[hs@jacqueline ~]$ pg_resetxlog --help

pg_resetxlog resets the PostgreSQL transaction log.

 

Usage:

  pg_resetxlog [OPTION]... DATADIR

 

Options:

  -e XIDEPOCH      set next transaction ID epoch

  -f               force update to be done

  -l XLOGFILE      force minimum WAL starting location for new transaction log

  -m MXID,MXID     set next and oldest multitransaction ID

  -n               no update, just show what would be done (for testing)

  -o OID           set next OID

  -O OFFSET        set next multitransaction offset

  -V, --version    output version information, then exit

  -x XID           set next transaction ID

  -?, --help       show this help, then exit

It is possible to nicely configure pg_resetxlog to make it do precisely what is needed (maybe by just setting xlog back a little). However, in this example we don’t care too much – we just want to reset the xlog completely:

[hs@jacqueline test_db]$ pg_resetxlog /data

Transaction log reset

One line is enough to reset the xlog of PostgreSQL.

Let us see if this has worked:

[hs@jacqueline test_db]$ pg_ctl -D . start

server starting

LOG:  database system was shut down at 2014-08-08 12:18:51 CEST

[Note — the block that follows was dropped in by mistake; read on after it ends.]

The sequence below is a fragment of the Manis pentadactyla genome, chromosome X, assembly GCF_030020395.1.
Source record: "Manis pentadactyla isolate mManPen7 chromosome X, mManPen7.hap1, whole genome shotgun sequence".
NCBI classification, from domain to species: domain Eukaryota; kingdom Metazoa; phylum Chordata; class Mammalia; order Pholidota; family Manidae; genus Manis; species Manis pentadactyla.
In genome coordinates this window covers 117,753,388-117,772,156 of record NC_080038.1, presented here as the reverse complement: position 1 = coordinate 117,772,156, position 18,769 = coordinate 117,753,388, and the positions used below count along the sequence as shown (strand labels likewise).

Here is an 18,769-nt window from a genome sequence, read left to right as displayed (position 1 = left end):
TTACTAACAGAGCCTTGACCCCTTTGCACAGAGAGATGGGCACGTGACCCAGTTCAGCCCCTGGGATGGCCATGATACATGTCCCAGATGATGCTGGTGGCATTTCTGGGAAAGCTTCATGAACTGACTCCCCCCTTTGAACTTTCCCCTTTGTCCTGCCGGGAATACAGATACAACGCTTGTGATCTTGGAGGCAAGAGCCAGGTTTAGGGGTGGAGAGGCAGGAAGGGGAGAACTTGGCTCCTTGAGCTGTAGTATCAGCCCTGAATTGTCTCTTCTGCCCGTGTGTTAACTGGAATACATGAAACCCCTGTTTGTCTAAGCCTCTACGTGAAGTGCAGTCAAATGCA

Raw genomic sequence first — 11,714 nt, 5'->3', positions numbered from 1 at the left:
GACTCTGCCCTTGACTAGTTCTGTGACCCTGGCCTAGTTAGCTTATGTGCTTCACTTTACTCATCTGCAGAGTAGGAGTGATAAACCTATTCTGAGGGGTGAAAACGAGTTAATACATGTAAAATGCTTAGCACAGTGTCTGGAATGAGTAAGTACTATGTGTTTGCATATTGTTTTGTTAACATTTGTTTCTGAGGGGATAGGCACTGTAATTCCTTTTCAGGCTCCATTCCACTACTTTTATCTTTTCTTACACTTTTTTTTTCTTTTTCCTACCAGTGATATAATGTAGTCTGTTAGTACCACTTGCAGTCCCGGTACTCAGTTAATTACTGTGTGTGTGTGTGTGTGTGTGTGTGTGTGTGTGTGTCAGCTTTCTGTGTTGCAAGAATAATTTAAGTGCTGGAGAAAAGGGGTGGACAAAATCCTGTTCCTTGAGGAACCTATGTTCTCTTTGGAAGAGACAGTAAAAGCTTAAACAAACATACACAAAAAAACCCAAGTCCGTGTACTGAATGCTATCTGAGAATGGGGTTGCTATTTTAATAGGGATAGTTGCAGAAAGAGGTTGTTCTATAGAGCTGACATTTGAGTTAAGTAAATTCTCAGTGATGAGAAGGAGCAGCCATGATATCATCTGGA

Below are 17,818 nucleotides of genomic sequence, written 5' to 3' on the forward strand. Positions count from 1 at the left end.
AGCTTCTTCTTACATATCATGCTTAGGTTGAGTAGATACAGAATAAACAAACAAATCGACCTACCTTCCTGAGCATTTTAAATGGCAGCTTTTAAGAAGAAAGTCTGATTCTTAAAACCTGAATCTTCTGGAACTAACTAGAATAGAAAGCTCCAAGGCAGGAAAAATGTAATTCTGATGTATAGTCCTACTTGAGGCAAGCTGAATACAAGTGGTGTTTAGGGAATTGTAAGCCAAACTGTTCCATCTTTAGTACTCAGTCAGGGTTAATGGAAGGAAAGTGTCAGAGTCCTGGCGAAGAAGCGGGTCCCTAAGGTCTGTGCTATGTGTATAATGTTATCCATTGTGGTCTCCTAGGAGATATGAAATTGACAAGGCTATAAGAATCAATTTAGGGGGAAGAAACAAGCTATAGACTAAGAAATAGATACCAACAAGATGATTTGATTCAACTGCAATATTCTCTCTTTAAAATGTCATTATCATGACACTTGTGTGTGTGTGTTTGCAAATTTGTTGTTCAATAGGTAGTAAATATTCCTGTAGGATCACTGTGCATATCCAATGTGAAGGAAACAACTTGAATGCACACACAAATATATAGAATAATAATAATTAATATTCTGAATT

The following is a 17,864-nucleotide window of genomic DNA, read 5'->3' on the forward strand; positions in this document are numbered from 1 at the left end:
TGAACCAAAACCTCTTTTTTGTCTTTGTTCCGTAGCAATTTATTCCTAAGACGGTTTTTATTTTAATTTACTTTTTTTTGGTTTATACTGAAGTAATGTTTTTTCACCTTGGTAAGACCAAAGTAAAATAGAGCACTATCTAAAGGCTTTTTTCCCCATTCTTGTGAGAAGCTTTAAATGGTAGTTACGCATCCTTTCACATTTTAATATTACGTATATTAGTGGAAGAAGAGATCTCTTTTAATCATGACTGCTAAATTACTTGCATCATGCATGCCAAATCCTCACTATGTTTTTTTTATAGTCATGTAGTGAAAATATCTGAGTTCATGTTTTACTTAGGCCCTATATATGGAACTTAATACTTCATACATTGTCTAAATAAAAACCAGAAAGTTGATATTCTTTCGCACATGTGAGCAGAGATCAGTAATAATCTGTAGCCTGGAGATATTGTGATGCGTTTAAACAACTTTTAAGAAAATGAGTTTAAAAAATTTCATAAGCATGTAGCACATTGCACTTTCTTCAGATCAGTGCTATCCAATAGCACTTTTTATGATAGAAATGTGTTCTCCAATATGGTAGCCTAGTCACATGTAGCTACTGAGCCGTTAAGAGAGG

LOG:  database system is ready to accept connections

LOG:  autovacuum launcher started

Voila, the database was able to start up again. The autovacuum daemon has been launched nicely and the system is able to accept connection. A simple test reveals that all databases seem to be around:

[hs@jacqueline test_db]$ psql -l

                              List of databases

   Name    | Owner | Encoding |   Collate   |    Ctype    | Access privileges

-----------+-------+----------+-------------+-------------+-------------------

 postgres  | hs    | UTF8     | en_US.UTF-8 | en_US.UTF-8 |

 template0 | hs    | UTF8     | en_US.UTF-8 | en_US.UTF-8 | =c/hs            +

           |       |          |             |             | hs=CTc/hs

 template1 | hs    | UTF8     | en_US.UTF-8 | en_US.UTF-8 | =c/hs            +

           |       |          |             |             | hs=CTc/hs

 test      | hs    | UTF8     | en_US.UTF-8 | en_US.UTF-8 |

(4 rows)

So, where is the problem?

Be cautious

pg_resetxlog is really the last line of defense. If you have to call it you should expect some data to be lost. Maybe you will face slightly broken tables or corrupted indexes. You should not really trust this database anymore – however, you will have the chance to extract some data, restore at least something.

Under any circumstances: If you are forced to use pg_resetxlog I would really advise to not continue with the database instance in doubt, take a backup, PROPERLY check the data and start over with a new database instance.

Hans-Juergen Schoenig
Hans-Jürgen Schönig has 15 years of experience with PostgreSQL. He is consultant and CEO of the company „Cybertec Schönig & Schönig GmbH“ (www.cybertec.at, www.postgresql-support.de), which has served countless customers around the globe.